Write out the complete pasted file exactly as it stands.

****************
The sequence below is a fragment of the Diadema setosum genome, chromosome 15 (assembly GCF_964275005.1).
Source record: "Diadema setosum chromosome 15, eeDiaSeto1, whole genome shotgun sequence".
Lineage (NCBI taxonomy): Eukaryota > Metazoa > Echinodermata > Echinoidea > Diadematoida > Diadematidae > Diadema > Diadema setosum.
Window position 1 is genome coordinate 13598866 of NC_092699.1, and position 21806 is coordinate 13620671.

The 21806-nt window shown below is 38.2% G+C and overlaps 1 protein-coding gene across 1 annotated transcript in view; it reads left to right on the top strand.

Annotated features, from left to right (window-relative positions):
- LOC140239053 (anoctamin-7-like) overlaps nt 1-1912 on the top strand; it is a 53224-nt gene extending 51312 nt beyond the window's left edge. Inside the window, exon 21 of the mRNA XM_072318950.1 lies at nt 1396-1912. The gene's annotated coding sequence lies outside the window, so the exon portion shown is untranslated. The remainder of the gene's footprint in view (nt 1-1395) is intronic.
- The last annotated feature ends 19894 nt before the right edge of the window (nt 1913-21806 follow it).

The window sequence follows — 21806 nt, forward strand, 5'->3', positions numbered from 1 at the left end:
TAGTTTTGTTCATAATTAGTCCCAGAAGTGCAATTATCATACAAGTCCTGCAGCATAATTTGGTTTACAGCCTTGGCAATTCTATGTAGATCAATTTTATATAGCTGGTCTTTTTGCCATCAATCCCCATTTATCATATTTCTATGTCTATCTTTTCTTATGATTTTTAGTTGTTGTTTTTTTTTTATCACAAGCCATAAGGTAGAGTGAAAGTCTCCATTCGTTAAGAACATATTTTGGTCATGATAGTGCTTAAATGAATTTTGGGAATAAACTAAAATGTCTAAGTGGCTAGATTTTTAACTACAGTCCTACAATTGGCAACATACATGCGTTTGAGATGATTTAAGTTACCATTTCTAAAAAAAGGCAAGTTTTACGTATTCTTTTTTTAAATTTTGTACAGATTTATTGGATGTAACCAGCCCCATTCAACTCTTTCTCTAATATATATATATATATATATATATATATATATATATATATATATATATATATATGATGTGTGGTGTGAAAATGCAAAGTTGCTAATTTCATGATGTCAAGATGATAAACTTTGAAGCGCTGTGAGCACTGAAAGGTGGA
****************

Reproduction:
The sequence below is a fragment of the Diadema setosum genome, chromosome 15 (assembly GCF_964275005.1).
Source record: "Diadema setosum chromosome 15, eeDiaSeto1, whole genome shotgun sequence".
Lineage (NCBI taxonomy): Eukaryota > Metazoa > Echinodermata > Echinoidea > Diadematoida > Diadematidae > Diadema > Diadema setosum.
Window position 1 is genome coordinate 13598866 of NC_092699.1, and position 21806 is coordinate 13620671.

The 21806-nt window shown below is 38.2% G+C and overlaps 1 protein-coding gene across 1 annotated transcript in view; it reads left to right on the top strand.

Annotated features, from left to right (window-relative positions):
- LOC140239053 (anoctamin-7-like) overlaps nt 1-1912 on the top strand; it is a 53224-nt gene extending 51312 nt beyond the window's left edge. Inside the window, exon 21 of the mRNA XM_072318950.1 lies at nt 1396-1912. The gene's annotated coding sequence lies outside the window, so the exon portion shown is untranslated. The remainder of the gene's footprint in view (nt 1-1395) is intronic.
- The last annotated feature ends 19894 nt before the right edge of the window (nt 1913-21806 follow it).

The window sequence follows — 21806 nt, forward strand, 5'->3', positions numbered from 1 at the left end:
TAGTTTTGTTCATAATTAGTCCCAGAAGTGCAATTATCATACAAGTCCTGCAGCATAATTTGGTTTACAGCCTTGGCAATTCTATGTAGATCAATTTTATATAGCTGGTCTTTTTGCCATCAATCCCCATTTATCATATTTCTATGTCTATCTTTTCTTATGATTTTTAGTTGTTGTTTTTTTTTTATCACAAGCCATAAGGTAGAGTGAAAGTCTCCATTCGTTAAGAACATATTTTGGTCATGATAGTGCTTAAATGAATTTTGGGAATAAACTAAAATGTCTAAGTGGCTAGATTTTTAACTACAGTCCTACAATTGGCAACATACATGCGTTTGAGATGATTTAAGTTACCATTTCTAAAAAAAGGCAAGTTTTACGTATTCTTTTTTTAAATTTTGTACAGATTTATTGGATGTAACCAGCCCCATTCAACTCTTTCTCTAATATATATATATATATATATATATATATATATATATATATATATATATATATATGATGTGTGGTGTGAAAATGCAAAGTTGCTAATTTCATGATGTCAAGATGATAAACTTTGAAGCGCTGTGAGCACTGAAAGGTGGA